VAV Healthy Relationships
Healthy relationships are ones that bring out the best in you. Even though no relationship is perfect, healthy relationships make you feel good almost all of the . Jan 22, If you can say yes to most of these, it's very likely you're in a healthy relationship. What exactly do we mean by healthy relationships? Who in the relationship decides what is healthy and what is not? Healthy relationships allow both partners to.
Distinguish between things you want versus things you need from your partner. For example, for safety reasons, you might need your partner to remember to pick you up on time after dark. But calling you several times a day may really only be a "want.
A clear message involves a respectful but direct expression of your wants and needs. Take some time to identify what you really want before talking to your partner. Work on being able to describe your request in clear, observable terms. For example, you might say, "I would like you to hold my hand more often" rather than the vague, "I wish you were more affectionate.
It can be tempting to list your concerns or grievances, but doing so will likely prolong an argument. Do your best to keep the focus on resolving one concern at a time. Being a good listener requires the following: You might start this process with: Research has found that couples who "edit" themselves and do not say all the angry things they may be thinking are typically the happiest. Adopt a "Win-Win" Position. A "win-win" stance means that your goal is for the relationship, rather than for either partner, to "win" in a conflict situation.
Holding on to unrealistic expectations can cause a relationship to be unsatisfying and to eventually fail.
The following will help you to distinguish between healthy and problematic relationship expectations: What you want from a relationship in the early months of dating may be quite different from what you want after you have been together for some time.
Anticipate that both you and your partner will change over time.
Healthy Relationships | catchsomeair.us
Feelings of love and passion change with time, as well. Respecting and valuing these changes is healthy. Love literally changes brain chemistry for the first months of a relationship. For both physiological and emotional reasons, an established relationship will have a more complex and often richer type of passion than a new relationship. It is difficult, but healthy, to accept that there are some things about our partners that will not change over time, no matter how much we want them to.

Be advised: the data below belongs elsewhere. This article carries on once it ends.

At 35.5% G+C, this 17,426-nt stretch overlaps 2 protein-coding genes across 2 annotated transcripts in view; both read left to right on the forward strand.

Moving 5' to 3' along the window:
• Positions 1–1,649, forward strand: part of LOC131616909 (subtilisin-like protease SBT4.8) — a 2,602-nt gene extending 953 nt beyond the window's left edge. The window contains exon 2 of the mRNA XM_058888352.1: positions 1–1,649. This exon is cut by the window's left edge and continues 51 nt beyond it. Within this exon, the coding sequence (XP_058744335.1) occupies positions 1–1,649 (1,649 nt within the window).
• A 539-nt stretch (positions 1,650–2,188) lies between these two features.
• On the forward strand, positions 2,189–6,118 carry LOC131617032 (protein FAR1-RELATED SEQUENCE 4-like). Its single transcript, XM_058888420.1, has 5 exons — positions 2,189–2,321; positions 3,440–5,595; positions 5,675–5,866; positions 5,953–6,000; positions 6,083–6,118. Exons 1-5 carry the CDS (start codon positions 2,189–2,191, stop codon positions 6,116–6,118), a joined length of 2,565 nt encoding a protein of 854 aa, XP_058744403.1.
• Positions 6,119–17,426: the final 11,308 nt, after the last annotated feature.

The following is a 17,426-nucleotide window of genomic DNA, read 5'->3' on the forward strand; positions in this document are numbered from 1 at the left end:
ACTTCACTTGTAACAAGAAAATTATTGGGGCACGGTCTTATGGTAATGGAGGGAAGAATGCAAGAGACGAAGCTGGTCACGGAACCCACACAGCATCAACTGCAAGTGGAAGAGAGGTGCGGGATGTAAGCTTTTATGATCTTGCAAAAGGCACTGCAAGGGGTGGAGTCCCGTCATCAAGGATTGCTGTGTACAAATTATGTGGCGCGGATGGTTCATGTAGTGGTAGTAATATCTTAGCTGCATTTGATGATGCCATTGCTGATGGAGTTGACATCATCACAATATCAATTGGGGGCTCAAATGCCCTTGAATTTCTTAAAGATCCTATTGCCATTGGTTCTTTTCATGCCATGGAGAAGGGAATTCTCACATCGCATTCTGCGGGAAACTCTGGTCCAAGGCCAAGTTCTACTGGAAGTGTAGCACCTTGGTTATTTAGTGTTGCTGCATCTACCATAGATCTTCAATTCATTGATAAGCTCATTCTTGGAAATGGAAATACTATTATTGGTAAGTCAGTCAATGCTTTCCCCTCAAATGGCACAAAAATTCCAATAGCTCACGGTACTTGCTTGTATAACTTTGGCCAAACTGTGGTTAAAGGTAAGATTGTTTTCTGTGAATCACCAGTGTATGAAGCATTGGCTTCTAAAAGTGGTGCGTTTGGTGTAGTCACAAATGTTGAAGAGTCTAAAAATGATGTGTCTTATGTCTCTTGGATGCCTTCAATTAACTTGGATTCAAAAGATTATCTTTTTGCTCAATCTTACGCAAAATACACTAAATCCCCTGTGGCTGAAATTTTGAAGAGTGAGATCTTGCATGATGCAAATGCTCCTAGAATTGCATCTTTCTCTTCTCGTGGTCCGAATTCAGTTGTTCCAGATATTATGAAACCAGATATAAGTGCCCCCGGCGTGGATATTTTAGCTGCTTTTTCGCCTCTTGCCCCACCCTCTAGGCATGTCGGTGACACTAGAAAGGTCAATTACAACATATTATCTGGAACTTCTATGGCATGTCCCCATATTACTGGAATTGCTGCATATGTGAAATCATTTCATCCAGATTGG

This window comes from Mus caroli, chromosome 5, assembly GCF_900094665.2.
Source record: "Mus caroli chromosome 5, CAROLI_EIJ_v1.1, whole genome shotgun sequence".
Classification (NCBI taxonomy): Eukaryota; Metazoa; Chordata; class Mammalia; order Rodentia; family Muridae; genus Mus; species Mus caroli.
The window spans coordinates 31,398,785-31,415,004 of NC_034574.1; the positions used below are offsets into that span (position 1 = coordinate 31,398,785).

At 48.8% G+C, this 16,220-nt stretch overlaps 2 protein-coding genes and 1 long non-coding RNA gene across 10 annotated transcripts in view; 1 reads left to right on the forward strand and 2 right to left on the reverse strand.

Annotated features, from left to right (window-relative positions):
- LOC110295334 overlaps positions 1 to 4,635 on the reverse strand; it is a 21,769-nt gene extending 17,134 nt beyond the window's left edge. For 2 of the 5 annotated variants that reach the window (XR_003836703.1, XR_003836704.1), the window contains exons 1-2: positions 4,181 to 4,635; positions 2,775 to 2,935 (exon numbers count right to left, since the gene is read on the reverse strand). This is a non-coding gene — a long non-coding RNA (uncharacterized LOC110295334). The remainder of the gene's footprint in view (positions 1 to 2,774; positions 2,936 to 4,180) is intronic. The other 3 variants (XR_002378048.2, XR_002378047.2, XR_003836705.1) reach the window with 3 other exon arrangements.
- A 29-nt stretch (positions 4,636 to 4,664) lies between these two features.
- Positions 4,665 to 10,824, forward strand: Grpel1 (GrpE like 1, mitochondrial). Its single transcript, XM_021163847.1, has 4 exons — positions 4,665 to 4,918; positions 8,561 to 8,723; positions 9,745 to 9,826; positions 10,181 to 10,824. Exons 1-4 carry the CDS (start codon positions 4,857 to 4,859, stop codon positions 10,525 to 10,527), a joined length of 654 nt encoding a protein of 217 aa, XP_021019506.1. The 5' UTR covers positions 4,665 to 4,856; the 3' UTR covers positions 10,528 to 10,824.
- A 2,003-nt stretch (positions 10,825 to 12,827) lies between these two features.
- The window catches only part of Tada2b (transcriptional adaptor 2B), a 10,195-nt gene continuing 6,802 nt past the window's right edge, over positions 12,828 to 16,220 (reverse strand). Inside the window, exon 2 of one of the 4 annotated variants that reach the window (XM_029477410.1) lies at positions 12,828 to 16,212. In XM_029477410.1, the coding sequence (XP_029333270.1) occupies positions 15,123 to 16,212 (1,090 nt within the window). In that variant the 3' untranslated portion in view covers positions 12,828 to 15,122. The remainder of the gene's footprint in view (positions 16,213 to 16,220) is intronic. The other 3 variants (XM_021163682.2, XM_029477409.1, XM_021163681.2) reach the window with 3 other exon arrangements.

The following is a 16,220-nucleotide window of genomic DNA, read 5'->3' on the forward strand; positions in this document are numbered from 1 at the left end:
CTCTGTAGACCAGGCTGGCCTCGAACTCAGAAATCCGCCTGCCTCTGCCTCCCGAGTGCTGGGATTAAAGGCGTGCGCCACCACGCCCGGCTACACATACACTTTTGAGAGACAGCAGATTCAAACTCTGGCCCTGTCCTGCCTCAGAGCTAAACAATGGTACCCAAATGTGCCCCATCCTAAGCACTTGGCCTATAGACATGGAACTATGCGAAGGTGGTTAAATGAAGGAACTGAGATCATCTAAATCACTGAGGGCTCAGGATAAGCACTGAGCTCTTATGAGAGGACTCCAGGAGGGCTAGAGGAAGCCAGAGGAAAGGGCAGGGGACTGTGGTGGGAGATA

Unfortunately, there is often an expectation that our partner will change only in the ways we want. We may also hold the unrealistic expectation that our partner will never change from the way he or she is now.
Express Wants and Needs. While it is easy to assume that your partner knows your wants and needs, this is often not the case and can be the source of much stress in relationships. A healthier approach is to directly express our needs and wishes to our partner.
Respect Your Partner's Rights. It is unrealistic to expect or demand that that he or she have the same priorities, goals, and interests as you. Be Prepared to "Fight Fair. Healthy couples fight, but they "fight fair" - accepting responsibility for their part in a problem, admitting when they are wrong, and seeking compromise.
What is a Healthy Relationship?
Additional information about fair fighting can be found here. Fighting Fair Maintain the Relationship. Most of us know that keeping a vehicle moving in the desired direction requires not only regular refueling, but also ongoing maintenance and active corrections to the steering to compensate for changes in the road. Below are some characteristic that maybe present in your healthy relationships.
While in a healthy relationship you: Relationships are give and take; allowing your partner to influence you is important; this can be especially difficult for some men. Fighting is part of even healthy relationships, the difference is how the conflict is handled.
Fighting fairly is an important skill you help you have healthier relationships. What are the signs of an unhealthy relationship? At times all relationships will have some of the characteristics listed below. However, unhealthy relationships will exhibit these characteristics more frequently and cause you stress and pressure that is hard to avoid.
This tension is unhealthy for both members of the relationship and may lead to problems in other areas of your life. Along the way, if you need advice, feel free to contact us. Relationships that are not healthy are based on power and control, not equality and respect. In the early stages of an abusive relationship, you may not think the unhealthy behaviors are a big deal. However, possessiveness, insults, jealous accusations, yelling, humiliation, pulling hair, pushing or other abusive behaviors, are — at their root — exertions of power and control.
Remember that abuse is always a choice and you deserve to be respected. There is no excuse for abuse of any kind. Consider these points as you move forward: Understand that a person can only change if they want to. Focus on your own needs. Are you taking care of yourself? Your wellness is always important. Watch your stress levels, take time to be with friends, get enough sleep. If you find that your relationship is draining you, consider ending it.
Connect with your support systems. Often, abusers try to isolate their partners. Remember, our advocates are always ready to talk if you need a listening ear.
Think about breaking up.